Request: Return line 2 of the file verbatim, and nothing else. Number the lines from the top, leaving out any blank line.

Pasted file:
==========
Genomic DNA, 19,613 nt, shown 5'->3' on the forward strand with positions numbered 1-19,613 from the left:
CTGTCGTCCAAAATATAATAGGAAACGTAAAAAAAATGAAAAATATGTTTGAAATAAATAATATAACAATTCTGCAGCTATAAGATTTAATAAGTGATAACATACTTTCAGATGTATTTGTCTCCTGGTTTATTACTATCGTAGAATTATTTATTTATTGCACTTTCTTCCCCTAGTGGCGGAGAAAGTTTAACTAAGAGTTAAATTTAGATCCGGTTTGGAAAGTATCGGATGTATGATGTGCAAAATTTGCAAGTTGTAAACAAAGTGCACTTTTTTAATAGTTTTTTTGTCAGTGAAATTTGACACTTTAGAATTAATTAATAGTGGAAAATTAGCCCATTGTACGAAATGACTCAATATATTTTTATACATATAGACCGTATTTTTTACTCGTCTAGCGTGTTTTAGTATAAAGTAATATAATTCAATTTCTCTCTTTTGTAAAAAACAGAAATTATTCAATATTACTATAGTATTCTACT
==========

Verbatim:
CTGTCGTCCAAAATATAATAGGAAACGTAAAAAAAATGAAAAATATGTTTGAAATAAATAATATAACAATTCTGCAGCTATAAGATTTAATAAGTGATAACATACTTTCAGATGTATTTGTCTCCTGGTTTATTACTATCGTAGAATTATTTATTTATTGCACTTTCTTCCCCTAGTGGCGGAGAAAGTTTAACTAAGAGTTAAATTTAGATCCGGTTTGGAAAGTATCGGATGTATGATGTGCAAAATTTGCAAGTTGTAAACAAAGTGCACTTTTTTAATAGTTTTTTTGTCAGTGAAATTTGACACTTTAGAATTAATTAATAGTGGAAAATTAGCCCATTGTACGAAATGACTCAATATATTTTTATACATATAGACCGTATTTTTTACTCGTCTAGCGTGTTTTAGTATAAAGTAATATAATTCAATTTCTCTCTTTTGTAAAAAACAGAAATTATTCAATATTACTATAGTATTCTACT